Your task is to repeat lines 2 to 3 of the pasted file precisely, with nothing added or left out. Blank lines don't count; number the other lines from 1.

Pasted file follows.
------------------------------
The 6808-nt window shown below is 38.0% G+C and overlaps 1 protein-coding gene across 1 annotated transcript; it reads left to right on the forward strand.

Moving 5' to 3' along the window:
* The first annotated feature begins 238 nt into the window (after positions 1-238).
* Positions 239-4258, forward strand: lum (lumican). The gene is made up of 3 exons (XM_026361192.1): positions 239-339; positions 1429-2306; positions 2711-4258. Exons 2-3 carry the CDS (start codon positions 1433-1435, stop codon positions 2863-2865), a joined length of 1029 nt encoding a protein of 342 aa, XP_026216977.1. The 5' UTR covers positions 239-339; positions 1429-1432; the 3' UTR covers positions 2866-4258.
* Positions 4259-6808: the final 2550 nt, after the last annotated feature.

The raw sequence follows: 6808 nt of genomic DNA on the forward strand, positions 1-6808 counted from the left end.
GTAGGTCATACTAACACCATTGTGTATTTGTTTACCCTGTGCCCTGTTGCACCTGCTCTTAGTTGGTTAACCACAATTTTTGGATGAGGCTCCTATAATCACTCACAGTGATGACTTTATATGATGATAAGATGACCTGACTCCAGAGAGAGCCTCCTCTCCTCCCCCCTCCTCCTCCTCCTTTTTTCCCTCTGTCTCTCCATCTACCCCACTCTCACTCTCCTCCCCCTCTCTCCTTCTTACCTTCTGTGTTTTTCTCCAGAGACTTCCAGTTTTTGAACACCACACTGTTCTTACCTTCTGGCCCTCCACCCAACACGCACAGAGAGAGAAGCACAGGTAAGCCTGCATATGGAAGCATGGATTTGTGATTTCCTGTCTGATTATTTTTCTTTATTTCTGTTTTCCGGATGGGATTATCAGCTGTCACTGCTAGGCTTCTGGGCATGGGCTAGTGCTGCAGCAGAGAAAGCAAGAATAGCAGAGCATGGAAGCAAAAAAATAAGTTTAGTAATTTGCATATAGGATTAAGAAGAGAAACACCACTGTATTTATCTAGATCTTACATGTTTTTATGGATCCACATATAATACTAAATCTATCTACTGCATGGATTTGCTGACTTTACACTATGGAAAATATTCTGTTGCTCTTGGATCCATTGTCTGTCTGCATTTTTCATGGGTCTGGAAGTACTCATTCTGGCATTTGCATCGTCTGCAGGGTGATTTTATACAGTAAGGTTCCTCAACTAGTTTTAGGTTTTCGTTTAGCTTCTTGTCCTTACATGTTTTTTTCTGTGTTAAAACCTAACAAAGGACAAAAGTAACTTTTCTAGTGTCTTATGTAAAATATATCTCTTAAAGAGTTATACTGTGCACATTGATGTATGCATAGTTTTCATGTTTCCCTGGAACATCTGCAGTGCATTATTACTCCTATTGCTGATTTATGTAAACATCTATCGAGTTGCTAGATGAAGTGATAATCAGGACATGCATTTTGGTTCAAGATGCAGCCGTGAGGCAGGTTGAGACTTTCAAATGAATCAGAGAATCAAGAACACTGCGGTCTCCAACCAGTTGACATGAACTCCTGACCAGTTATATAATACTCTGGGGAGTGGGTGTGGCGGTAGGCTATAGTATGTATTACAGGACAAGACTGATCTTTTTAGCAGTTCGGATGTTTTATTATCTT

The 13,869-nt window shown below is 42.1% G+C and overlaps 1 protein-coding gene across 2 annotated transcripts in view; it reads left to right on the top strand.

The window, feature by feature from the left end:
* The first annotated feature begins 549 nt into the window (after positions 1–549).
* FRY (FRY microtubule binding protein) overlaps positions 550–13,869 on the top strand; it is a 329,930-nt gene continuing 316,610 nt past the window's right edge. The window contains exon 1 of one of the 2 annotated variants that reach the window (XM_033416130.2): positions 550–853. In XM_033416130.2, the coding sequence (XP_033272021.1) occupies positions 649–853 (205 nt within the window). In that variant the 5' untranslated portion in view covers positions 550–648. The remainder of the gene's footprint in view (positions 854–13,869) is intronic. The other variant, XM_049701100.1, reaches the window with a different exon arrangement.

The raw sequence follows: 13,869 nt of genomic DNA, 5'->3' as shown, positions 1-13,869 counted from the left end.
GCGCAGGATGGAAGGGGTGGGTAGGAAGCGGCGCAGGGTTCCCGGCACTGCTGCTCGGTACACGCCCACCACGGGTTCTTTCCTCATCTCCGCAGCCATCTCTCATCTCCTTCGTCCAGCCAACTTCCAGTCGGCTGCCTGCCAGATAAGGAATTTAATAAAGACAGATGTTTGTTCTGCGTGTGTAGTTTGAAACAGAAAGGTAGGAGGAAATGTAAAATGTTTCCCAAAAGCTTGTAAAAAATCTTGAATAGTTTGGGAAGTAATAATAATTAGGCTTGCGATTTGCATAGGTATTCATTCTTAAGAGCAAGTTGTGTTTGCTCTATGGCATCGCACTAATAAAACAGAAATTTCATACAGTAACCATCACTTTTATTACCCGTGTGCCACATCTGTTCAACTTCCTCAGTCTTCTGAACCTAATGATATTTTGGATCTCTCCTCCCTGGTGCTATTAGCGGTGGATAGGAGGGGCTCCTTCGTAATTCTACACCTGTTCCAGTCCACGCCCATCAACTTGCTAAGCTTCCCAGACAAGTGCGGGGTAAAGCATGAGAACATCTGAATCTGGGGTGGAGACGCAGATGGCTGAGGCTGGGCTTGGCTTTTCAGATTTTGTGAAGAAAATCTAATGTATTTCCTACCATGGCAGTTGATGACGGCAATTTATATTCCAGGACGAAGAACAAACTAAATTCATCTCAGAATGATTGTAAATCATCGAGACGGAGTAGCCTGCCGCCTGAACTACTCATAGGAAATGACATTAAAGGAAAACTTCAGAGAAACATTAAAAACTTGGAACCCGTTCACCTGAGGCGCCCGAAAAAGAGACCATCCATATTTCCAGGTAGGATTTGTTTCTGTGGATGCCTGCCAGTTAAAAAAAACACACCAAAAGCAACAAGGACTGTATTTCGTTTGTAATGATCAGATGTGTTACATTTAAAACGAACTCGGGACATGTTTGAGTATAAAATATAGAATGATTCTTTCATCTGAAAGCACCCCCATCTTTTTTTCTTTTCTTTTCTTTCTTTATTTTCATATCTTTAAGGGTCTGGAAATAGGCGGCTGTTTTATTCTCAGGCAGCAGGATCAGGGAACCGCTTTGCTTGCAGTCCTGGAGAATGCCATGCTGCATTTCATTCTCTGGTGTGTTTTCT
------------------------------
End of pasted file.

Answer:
Moving 5' to 3' along the window:
* The first annotated feature begins 238 nt into the window (after positions 1-238).